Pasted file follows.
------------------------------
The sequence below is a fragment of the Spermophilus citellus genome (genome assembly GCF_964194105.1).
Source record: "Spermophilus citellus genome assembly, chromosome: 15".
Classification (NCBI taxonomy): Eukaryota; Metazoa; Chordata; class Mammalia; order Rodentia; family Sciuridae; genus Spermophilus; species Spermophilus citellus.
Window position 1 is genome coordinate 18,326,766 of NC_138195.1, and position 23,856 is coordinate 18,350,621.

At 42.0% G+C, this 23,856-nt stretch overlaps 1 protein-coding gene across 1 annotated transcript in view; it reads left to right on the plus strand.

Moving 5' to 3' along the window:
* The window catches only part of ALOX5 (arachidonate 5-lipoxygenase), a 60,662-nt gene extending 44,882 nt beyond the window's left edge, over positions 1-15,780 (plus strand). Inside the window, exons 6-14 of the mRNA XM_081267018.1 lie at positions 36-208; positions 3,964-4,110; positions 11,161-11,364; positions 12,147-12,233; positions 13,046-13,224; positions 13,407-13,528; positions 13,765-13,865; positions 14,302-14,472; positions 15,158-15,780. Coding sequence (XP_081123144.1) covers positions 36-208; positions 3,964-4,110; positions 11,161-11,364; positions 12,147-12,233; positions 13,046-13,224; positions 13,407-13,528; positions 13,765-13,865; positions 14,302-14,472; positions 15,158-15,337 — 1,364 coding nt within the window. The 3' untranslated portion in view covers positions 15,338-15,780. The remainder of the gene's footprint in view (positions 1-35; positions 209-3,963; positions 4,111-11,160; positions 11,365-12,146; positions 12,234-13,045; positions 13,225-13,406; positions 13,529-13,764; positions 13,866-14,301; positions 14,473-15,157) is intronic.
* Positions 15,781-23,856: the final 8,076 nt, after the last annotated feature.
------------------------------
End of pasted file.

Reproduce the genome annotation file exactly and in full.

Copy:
The sequence below is a fragment of the Spermophilus citellus genome (genome assembly GCF_964194105.1).
Source record: "Spermophilus citellus genome assembly, chromosome: 15".
Classification (NCBI taxonomy): Eukaryota; Metazoa; Chordata; class Mammalia; order Rodentia; family Sciuridae; genus Spermophilus; species Spermophilus citellus.
Window position 1 is genome coordinate 18,326,766 of NC_138195.1, and position 23,856 is coordinate 18,350,621.

At 42.0% G+C, this 23,856-nt stretch overlaps 1 protein-coding gene across 1 annotated transcript in view; it reads left to right on the plus strand.

Moving 5' to 3' along the window:
* The window catches only part of ALOX5 (arachidonate 5-lipoxygenase), a 60,662-nt gene extending 44,882 nt beyond the window's left edge, over positions 1-15,780 (plus strand). Inside the window, exons 6-14 of the mRNA XM_081267018.1 lie at positions 36-208; positions 3,964-4,110; positions 11,161-11,364; positions 12,147-12,233; positions 13,046-13,224; positions 13,407-13,528; positions 13,765-13,865; positions 14,302-14,472; positions 15,158-15,780. Coding sequence (XP_081123144.1) covers positions 36-208; positions 3,964-4,110; positions 11,161-11,364; positions 12,147-12,233; positions 13,046-13,224; positions 13,407-13,528; positions 13,765-13,865; positions 14,302-14,472; positions 15,158-15,337 — 1,364 coding nt within the window. The 3' untranslated portion in view covers positions 15,338-15,780. The remainder of the gene's footprint in view (positions 1-35; positions 209-3,963; positions 4,111-11,160; positions 11,365-12,146; positions 12,234-13,045; positions 13,225-13,406; positions 13,529-13,764; positions 13,866-14,301; positions 14,473-15,157) is intronic.
* Positions 15,781-23,856: the final 8,076 nt, after the last annotated feature.